Ports & Ships Maritime News

Feb 5, 2007
Author: P&S

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  • CMA CGM introduces new South America, Arabian Gulf, Indian South Africa service

  • Salvage begins on Tristan da Cunha oil rig

  • South Africa's trade deficit down in December

  • NIGERIA: Surveillance efforts to increase after reported bird flu death

  • Pic of the day – SEVEN SEAS VOYAGER

    EMAIL: jhughes@hugheship.com
    WEB SITE: www.hugheship.com

    CMA CGM introduces new South America, Arabian Gulf, Indian South Africa service

    CMA CGM, the French shipping line has announced the launch of a new service linking South America to the Arabian Gulf, the Red Sea, Indian and South Africa.

    As of 13 February the new weekly service, operating under the name VASCO Express, will deploy eight ships of 1,700-TEU capacity and a reefer capacity of 350 reefer plugs.

    The vessels will rotate between the ports of Rio de Janeiro, Santos, Paranagua, Itajai, Rio-Grande, Salalah, Khorfakkan, Nhava-Sheva, Port Louis, Durban, Rio de Janeiro with highly competitive transit times (20 days between Rio-Grande and Khorfakkan).

    “The new service will enable CMA CGM to meet the growing market demand fro refrigerated containers between South America and the Middle East,’ says CMA CGM.

    CMA CGM VASCO Express will use the port of Salalah to serve the Red Sea market with CMA CGM dedicated feeders.

    The first ship will leave Brazil on 13 February with the CMA CGM RIO-GRANDE.

    Salvage begins on Tristan da Cunha oil rig

    Tristan da Cunha: Salvors are busy again with the decommissioned oil rig A Turtle (aka Petrobas XXI), firmly aground in Trypot Bay off the island of Tristan da Cunha.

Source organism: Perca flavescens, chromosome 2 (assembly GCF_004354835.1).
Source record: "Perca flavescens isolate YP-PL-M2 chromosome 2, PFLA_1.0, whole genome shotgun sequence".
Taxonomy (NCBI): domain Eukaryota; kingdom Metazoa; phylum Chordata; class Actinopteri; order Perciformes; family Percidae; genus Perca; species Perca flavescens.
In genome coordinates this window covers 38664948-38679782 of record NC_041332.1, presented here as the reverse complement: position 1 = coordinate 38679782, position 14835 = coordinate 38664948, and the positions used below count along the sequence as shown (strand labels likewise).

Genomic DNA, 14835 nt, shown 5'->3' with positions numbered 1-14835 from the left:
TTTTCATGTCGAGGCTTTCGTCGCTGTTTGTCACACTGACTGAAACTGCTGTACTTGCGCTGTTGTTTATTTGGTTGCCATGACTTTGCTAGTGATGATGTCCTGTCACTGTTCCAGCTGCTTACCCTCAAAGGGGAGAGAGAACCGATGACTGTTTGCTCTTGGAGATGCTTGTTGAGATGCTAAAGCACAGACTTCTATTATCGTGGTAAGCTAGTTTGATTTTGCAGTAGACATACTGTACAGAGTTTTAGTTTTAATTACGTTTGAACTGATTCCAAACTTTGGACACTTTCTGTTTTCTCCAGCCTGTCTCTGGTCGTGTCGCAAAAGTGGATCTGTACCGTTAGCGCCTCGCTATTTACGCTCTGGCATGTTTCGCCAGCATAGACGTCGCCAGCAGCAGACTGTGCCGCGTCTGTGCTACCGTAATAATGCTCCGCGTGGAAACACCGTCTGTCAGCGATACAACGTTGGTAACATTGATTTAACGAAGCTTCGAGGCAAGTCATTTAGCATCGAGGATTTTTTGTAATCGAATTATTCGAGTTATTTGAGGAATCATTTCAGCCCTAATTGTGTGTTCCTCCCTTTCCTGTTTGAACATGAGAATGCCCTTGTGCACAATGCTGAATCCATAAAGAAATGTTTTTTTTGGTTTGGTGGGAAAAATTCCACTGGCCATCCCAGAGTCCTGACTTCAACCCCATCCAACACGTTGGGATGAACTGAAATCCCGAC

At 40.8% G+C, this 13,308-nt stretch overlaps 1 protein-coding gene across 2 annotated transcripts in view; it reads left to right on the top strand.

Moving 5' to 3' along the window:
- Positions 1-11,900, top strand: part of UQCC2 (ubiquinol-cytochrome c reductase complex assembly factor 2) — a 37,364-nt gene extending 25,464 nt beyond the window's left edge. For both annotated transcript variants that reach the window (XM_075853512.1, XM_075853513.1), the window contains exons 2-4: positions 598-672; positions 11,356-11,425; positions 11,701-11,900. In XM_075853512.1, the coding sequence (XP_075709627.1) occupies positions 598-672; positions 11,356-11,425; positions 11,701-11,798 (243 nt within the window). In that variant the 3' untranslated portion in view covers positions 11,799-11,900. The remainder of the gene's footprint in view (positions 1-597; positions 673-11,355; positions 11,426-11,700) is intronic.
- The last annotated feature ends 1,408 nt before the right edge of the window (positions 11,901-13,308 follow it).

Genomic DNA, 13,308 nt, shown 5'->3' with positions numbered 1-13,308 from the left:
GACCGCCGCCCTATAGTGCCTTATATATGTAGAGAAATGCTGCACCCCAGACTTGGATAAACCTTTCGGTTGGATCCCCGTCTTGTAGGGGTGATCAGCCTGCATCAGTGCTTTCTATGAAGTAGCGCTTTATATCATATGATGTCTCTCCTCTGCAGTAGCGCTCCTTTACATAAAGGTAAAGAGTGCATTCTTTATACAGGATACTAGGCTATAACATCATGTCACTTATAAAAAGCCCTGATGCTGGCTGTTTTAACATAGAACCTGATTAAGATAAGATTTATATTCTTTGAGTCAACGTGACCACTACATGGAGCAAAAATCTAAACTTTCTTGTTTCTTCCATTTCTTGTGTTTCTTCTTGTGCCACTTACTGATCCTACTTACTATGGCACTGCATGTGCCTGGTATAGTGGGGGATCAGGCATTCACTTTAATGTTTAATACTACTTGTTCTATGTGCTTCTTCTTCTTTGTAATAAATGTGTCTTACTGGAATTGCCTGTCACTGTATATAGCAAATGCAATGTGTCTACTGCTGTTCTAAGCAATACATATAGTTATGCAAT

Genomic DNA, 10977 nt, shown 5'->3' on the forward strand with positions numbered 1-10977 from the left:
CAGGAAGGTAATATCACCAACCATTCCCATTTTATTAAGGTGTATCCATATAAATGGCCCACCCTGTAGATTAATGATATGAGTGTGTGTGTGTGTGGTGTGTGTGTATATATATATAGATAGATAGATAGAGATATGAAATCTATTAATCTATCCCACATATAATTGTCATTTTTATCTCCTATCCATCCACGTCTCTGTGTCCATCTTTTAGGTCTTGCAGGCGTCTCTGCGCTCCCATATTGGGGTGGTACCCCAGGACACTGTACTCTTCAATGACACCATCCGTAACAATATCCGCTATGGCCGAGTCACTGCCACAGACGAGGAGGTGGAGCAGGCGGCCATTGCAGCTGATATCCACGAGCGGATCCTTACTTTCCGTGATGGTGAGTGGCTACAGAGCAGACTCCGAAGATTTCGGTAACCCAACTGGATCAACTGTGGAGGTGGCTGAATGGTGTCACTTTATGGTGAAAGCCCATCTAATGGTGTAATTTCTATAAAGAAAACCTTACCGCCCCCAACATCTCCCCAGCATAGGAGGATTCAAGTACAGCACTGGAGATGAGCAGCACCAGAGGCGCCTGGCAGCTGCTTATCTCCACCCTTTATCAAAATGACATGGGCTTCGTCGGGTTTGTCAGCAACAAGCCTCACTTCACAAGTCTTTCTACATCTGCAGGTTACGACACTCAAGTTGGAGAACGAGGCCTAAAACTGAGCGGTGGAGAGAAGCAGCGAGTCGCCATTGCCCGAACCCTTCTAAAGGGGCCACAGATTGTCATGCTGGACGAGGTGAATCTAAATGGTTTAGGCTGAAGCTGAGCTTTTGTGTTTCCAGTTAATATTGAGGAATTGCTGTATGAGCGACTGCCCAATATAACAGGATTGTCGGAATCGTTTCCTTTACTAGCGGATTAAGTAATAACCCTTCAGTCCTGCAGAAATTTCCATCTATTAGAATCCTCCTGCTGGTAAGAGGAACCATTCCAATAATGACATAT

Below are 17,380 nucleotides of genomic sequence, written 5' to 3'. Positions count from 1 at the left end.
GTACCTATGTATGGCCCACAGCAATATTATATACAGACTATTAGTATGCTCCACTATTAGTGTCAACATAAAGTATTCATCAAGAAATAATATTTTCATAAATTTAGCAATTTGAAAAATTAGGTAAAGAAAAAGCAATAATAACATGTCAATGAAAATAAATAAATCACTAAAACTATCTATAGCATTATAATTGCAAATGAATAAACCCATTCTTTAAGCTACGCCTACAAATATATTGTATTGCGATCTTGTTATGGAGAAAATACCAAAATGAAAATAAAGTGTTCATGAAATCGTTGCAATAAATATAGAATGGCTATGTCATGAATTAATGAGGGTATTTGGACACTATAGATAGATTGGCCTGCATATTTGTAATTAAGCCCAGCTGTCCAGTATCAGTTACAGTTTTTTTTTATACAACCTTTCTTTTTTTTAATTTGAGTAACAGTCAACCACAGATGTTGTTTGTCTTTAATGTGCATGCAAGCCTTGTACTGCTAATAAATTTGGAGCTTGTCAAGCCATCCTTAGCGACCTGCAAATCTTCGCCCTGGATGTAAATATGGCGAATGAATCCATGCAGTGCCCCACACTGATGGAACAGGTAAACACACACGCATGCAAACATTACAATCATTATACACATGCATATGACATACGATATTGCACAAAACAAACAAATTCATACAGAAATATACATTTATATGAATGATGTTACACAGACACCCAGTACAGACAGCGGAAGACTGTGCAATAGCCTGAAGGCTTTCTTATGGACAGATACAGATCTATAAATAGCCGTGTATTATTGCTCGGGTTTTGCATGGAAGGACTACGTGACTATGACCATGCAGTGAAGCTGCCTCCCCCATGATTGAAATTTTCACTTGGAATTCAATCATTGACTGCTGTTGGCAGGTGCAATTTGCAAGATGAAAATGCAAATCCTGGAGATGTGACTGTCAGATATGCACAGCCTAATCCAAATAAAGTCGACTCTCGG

Regular readers will recall that the rig got ‘lost’ for a considerable period while being towed from Brazil to Singapore, after she became detached from her tug MIGHTY DELIVERER. This was in May 2006 and later in June the rig was discovered firmly aground on the coast of South Atlantic island.

    During the period in which the rig went ‘walkabout’ a second tug, RUBY DELIVERER was dispatched to help the search, to no avail, and it was left to some islanders, on their way to round up cattle ahead of the winter weather, to find the rig ‘parked’ neatly in one of their less used backyards.

    Smit Salvage was subsequently awarded the contract to refloat the rig and sent the chartered tug ZOUROS HELLAS from Cape Town to do the job. Also to no avail - adverse weather and conditions defeated all attempts to free the rig and eventually the salvage was called off, ostensibly ‘until a stronger tug became available’.

    The tug ZOUROS HELLAS seen here arriving with a previous tow in Durban. Picture Terry Hutson

    Since then the rig has remained in the bay, firmly stuck on the seabed with its condition slowly deteriorating.